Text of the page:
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Bircherm├╝esli

So yeah, I’ve been making muesli. What can I say, I’m caught up in the muesli craze. It’s not a global phenomenon or a new Bay Area breakfast trend, it’s more of a hyperlocal fad centered around our apartment and along the famed Muesli Belt that I imagine roughly follows the Switzerland-Germany border.

The traditional recipe calls for oats soaked in water with lemon juice, cream, diced sour apple and nuts. Some people use orange juice.

In my version, yogurt becomes the acid. I toast some oats and coconut, add vanilla yogurt, plain yogurt, and almond milk in a ratio that balances sour, sweet, and overall fluidity. I add a bunch of dried fruit and nuts. By the next morning it has softened up and turned into a sloppy paste, to which I add more almond milk and whatever fresh fruit I can find. Serve with butterbrot and coffee for a Bircherm├╝esli complet. Or just eat it.

Heath Ceramics tour

Karl and I toured Heath Ceramics last weekend. They’ve just finished their best year ever, producing around 275,000 pieces. They’re still in their original factory space in Sausalito. It’s an interplay of handmade work, slow chemical processes, and large-scale efficiency: It takes a piece of pottery at least a week to go from clay dust to final product.

Continue reading ‘Heath Ceramics tour’

The Bees of Crockett

Here’s an opportunity to get your hands on some extraordinary honey. A friend of mine, Earl Flewellen, has started a Kickstarter campaign to expand his backyard apiary in Crockett, CA.

This honey is serious. Definitely the best I’ve tasted.
And Earl is so passionate about beekeeping.

A jar of Earl’s honey, shipped to your door, is 10 bucks.
Pretty amazing.
I mean, you can hardly buy a piece of paper for $10 anymore.

You won’t get the honey in time for the holidays this year (it’s winter, after all).
But as you build anticipation, you’ll be helping Earl build capacity.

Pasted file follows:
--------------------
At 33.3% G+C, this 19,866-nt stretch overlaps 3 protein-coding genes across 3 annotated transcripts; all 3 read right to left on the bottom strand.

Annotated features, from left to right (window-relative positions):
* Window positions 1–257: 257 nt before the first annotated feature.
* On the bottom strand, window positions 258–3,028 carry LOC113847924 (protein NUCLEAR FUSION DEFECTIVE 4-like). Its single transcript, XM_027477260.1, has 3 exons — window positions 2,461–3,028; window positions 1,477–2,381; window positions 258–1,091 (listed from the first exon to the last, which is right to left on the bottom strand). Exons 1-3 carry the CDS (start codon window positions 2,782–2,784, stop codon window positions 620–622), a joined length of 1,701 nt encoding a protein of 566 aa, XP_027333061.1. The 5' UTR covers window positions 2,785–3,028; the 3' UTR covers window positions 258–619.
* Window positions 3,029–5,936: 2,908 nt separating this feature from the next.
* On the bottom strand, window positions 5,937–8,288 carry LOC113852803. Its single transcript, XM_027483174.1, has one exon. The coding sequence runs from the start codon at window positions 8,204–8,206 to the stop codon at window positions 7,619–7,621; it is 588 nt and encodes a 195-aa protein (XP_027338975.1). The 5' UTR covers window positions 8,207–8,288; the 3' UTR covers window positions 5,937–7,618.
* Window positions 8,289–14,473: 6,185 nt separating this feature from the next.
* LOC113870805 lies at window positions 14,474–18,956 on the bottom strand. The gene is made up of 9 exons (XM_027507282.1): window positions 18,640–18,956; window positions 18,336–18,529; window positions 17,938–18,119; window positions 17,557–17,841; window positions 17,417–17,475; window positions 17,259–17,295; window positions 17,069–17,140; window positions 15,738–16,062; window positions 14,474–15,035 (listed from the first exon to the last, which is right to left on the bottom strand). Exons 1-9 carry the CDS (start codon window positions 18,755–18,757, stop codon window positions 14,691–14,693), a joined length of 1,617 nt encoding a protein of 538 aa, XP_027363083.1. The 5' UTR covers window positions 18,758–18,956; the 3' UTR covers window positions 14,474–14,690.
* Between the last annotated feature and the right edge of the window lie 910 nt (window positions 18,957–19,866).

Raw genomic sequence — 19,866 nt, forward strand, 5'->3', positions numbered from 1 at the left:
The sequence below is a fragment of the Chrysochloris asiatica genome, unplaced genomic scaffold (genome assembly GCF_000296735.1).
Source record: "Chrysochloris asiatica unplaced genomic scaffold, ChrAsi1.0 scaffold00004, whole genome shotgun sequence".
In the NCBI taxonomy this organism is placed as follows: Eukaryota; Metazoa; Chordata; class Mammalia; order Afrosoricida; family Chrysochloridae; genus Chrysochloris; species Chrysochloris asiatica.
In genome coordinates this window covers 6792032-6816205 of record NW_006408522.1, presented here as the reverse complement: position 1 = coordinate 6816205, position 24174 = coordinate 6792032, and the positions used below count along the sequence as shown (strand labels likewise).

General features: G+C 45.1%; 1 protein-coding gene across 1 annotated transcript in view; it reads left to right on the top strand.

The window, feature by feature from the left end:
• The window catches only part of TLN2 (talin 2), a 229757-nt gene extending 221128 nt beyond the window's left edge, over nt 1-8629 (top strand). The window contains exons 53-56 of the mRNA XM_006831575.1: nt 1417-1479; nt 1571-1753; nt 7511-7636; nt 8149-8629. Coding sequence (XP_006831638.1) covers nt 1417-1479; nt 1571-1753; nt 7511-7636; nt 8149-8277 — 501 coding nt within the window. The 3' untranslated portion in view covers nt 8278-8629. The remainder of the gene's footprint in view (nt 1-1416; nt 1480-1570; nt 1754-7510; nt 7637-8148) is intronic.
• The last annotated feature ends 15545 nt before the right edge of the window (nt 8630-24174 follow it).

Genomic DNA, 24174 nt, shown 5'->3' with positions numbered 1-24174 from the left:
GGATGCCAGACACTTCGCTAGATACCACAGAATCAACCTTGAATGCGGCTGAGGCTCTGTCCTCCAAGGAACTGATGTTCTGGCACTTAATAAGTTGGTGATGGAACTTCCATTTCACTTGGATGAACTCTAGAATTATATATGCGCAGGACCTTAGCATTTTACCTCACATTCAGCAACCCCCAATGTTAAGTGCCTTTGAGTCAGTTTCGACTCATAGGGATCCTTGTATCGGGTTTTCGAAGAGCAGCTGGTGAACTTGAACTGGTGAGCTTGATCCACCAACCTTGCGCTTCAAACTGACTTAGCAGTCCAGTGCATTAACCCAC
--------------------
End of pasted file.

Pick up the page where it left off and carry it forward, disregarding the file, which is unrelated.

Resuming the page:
Here’s the project; go get some honey!

Not stinky. Aromatic.

Whatever it is, give it to me brewed, yeasted, cured, affinaged, pickled, brined, vinificated, fermented in rice bran, wrapped in banana leaves, and buried in mud for the winter.

Karl started brewing kombucha to feed his addiction. His first batch, made with green jasmine tea, was amazing. Here he is with his mother:
karl with his kombucha

Continue reading ‘Not stinky. Aromatic.’

Return of summer eats

The CSA Karl and I signed up for has been great. Terra Firma Farm. And Pablito the farmer writes an an illuminating commentary each week that goes out with the boxes. I definitely feel more agriculturally aware. Anyway, here’s our latest take:

Continue reading ‘Return of summer eats’

Summer eats

I’ve eaten way more than I’ve photographed this summer. But here’s some stuff I happened to capture:

Dean’s Spanish chorizo and queixo tetilla pizza, in Bushwick. Continue reading ‘Summer eats’

Apricot jam time series

Continue reading ‘Apricot jam time series’

leftovers

What can leftovers become? How can we turn them into an unrecognizably different but also lovely meal? That’s been my challenge lately, and it has inspired a few experiments.

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The things we did and didn’t eat

We moved. From here:

To here:

We saw a lot along the way.

Continue reading ‘The things we did and didn’t eat’

Peaches and cream

I’ve become a morning person. After months on the west coast, I still sleep on an east coast schedule. This morning I woke up at 6am, it was still dark outside, and the apartment had an early morning chill. Inspired partly by this article and by the prospect of a warm kitchen, I decided to bake something. I got up and found a great recipe I haven’t made in years: baked oatmeal.

Continue reading ‘Peaches and cream’


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